, Volume 40, Issue 6, pp 635-668
Date: 20 Nov 2012

Defining the Other: An Intellectual History of Sanskrit Lexicons and Grammars of Persian

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Abstract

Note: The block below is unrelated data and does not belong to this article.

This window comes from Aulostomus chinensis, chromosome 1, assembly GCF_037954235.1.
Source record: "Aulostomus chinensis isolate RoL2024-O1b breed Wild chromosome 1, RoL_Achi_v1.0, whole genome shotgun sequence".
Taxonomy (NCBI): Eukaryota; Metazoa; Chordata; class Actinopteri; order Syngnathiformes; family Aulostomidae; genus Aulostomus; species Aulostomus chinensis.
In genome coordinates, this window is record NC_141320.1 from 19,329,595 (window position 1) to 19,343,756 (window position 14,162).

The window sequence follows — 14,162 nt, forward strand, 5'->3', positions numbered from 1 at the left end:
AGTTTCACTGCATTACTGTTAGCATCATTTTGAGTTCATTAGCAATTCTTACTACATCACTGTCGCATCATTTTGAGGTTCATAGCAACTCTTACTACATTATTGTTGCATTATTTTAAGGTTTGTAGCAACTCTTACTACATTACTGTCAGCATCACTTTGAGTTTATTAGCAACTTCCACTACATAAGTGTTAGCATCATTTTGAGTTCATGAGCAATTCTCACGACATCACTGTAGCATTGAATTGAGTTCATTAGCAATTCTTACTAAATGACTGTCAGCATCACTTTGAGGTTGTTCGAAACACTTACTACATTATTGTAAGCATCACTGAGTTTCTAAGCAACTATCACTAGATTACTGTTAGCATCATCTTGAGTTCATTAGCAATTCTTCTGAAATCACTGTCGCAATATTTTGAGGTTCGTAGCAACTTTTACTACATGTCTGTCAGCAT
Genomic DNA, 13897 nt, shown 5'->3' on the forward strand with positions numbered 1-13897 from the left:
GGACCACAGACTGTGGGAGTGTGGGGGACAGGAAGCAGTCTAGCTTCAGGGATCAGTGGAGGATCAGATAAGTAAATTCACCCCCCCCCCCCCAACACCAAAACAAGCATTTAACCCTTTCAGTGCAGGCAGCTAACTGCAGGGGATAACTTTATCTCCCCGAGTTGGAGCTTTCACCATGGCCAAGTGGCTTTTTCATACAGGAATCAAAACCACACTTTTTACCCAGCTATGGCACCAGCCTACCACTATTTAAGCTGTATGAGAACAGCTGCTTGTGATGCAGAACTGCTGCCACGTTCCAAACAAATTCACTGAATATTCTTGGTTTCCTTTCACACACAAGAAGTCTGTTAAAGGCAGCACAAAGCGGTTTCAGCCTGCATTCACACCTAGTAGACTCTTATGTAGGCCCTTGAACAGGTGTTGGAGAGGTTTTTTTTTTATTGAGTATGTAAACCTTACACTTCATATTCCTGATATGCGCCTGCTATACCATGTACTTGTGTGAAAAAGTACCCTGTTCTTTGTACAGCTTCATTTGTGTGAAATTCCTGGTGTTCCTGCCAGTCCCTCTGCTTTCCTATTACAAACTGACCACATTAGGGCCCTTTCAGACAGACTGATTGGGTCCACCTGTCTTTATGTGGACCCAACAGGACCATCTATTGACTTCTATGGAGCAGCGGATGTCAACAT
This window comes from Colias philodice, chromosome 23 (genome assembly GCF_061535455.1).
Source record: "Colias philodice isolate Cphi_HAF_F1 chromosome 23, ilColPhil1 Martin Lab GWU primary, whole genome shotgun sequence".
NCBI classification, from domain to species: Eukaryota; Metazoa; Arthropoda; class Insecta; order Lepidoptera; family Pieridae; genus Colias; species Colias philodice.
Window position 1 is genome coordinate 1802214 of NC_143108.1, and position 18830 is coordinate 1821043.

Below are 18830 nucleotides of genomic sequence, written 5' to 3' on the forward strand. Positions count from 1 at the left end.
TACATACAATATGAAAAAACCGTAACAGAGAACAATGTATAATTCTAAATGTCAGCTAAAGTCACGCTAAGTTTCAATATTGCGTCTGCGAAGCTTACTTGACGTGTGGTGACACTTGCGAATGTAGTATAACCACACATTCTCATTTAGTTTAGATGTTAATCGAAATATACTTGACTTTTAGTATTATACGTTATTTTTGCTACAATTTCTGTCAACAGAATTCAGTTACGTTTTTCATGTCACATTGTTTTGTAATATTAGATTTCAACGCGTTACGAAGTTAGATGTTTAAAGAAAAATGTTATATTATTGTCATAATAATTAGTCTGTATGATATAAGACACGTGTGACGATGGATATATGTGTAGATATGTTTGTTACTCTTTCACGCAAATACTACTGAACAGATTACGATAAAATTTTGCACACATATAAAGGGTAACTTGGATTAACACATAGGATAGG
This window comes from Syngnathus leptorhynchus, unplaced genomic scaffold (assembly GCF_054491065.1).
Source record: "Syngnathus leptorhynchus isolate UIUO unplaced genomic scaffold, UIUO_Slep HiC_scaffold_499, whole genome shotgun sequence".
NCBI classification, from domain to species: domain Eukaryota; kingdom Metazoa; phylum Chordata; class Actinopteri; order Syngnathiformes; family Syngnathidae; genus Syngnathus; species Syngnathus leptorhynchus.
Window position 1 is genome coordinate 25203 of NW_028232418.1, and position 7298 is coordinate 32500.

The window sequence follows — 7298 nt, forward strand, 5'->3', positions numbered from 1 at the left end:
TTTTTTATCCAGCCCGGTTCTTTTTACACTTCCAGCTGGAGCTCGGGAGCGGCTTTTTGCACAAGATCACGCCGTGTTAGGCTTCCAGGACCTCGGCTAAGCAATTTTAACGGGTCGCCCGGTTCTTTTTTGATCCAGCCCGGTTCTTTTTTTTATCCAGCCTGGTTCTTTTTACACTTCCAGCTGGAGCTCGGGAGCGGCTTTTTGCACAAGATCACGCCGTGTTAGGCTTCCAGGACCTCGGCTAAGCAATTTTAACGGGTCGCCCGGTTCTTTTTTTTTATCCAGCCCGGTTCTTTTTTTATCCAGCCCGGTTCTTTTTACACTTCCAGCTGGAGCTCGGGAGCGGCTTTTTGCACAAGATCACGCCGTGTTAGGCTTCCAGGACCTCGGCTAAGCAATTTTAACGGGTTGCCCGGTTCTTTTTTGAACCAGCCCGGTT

From the fourteenth to the eighteenth centuries, Indian intellectuals produced numerous Sanskrit–Persian bilingual lexicons and Sanskrit grammatical accounts of Persian. However, these language analyses have been largely unexplored in modern scholarship. Select works have occasionally been noticed, but the majority of such texts languish unpublished. Furthermore, these works remain untheorized as a sustained, in-depth response on the part of India’s traditional elite to tremendous political and cultural changes. These bilingual grammars and lexicons are one of the few direct, written ways that Sanskrit intellectuals attempted to make sense of Indo-Persian culture in premodern and early modern India. Here I provide the most comprehensive account to date of the texts that constitute this analytical tradition according to three major categories: general lexicons, full grammars, and specialized glossaries. I further draw out the insights offered by these materials into how early modern thinkers used language analysis to try to understand the growth of Persian on the subcontinent.